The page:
A triumphant independence euphoria worldwide 10 years ago welcomed the birth of the Republic of South Sudan, the world's newest nation.
But today, church leaders -- including senior Catholic bishops -- say there is little to celebrate, as the African nation marks yet another quiet Independence Day July 9. The government has told the citizens to mark the 10th Independence Day quietly in their homes, as part of the measures to prevent the spread of COVID-19.
The people will pray, chant and sing victory songs, but deadly conflicts are devastating their country. Millions may wonder what went wrong with their independence, as they struggle with extreme poverty, hopelessness and the reality of living on humanitarian assistance.
"Everyday somebody is killed. It is like the people turning against themselves," Archbishop Stephen Ameyu Mulla of Juba told Catholic News Service. "It is the like the country is bleeding slowly and there is no way to cure it."
The country achieved its independence July 9, 2011, after decades of fighting against the largely Islamic and Arabized north. The freedom -- which created hope and optimism -- was interpreted by the people as an arrival at a biblical Promised Land.
"It truly a difficult time for us, the people of South Sudan. Our hearts continue to groan with pain, anguish, turmoil, despair and misery as lives are lost every day in every corner of the country," said a statement from the South Sudan Council of Churches. The council said "conflict has become the context in which we are evolving, with ... intercommunal violence, increasing cases of sexual violence, revenge, land grabbing and child abduction."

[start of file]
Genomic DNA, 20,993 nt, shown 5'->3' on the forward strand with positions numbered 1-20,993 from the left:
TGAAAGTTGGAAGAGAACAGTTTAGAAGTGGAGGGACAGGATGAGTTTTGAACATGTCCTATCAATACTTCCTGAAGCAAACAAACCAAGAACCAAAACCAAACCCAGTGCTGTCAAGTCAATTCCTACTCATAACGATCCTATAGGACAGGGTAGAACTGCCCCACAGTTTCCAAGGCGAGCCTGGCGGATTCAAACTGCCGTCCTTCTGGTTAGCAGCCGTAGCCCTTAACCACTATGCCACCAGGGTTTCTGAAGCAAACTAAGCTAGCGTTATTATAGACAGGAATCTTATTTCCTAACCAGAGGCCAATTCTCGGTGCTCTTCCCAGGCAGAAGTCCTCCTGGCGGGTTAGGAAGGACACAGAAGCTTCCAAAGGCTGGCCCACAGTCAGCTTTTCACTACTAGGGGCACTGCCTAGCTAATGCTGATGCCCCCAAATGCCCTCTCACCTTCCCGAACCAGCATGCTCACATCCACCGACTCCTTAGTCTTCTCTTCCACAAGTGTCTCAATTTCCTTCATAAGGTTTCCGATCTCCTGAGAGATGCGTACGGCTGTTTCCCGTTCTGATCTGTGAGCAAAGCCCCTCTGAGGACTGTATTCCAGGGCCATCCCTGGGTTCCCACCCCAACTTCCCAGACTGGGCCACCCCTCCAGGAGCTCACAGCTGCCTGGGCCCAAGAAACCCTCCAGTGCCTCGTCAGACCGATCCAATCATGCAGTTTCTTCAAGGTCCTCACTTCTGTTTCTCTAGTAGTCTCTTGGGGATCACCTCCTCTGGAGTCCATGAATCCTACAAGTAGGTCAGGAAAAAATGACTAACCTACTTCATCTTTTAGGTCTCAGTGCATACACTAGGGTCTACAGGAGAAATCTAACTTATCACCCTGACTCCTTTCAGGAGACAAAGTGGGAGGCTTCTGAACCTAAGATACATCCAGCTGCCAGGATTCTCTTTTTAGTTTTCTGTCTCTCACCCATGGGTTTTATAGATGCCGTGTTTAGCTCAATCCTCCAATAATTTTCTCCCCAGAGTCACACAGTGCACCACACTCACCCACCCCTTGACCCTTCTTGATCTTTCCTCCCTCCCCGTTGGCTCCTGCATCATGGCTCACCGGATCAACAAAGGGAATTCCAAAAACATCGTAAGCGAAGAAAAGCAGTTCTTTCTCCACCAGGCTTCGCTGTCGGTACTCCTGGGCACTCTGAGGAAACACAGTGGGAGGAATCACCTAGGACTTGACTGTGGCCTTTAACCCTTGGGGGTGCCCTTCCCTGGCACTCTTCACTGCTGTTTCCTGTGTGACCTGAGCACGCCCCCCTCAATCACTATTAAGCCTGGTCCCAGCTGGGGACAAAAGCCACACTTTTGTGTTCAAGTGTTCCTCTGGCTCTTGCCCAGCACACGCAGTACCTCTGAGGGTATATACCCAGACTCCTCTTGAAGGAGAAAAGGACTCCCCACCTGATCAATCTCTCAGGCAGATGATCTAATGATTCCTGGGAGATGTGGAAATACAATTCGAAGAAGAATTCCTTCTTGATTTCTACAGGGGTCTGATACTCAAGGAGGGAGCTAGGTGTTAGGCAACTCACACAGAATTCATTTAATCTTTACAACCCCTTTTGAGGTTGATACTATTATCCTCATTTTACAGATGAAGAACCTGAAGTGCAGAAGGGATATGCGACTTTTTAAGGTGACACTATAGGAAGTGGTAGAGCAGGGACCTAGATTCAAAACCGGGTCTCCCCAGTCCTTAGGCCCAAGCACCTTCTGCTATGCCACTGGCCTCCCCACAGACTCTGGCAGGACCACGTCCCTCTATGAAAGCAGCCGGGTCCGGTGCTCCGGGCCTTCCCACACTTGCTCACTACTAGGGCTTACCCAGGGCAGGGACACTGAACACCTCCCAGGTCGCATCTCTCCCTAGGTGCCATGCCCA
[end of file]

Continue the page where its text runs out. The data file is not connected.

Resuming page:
It said armed conflicts have destabilized peace, but also slowed the socioeconomic development of the country.
"These conflicts have rendered our first 10 years of independence 'a wasted decade.' We are at a standstill in many ways," said the statement.
In 2018, the country signed The Revitalised Agreement on the Resolution of the Conflict in the Republic of South Sudan.
The church leaders said the agreement has been the most viable road map to peace, but its slow and inconsistent implementation has created concerns that it lacked a political will. The church leaders urged the signers of the agreement to continue its implementation, end violence and resolve conflicts through peaceful means.
Archbishop Mulla said tensions were building across the country, with young people demanding jobs. He said young people have been issuing ultimatums to the U.N. and other foreign organizations.
"It's a new phenomenon and it's spreading dangerously," said Archbishop Mulla.
"The people need to understand that no one is going to help," the archbishop said, noting it was up to the South Sudanese to understand the conflict. "We need to change, get converted and forgive each other to get peace."
He also said South Sudanese churches have continued to stand with people working for peace, justice, forgiveness, healing and reconciliation.
"We are trying to keep the people calm. We have been moving from place to place, urging the people to see each other as brothers," said Archbishop Mulla. "We need to walk to bring the people together."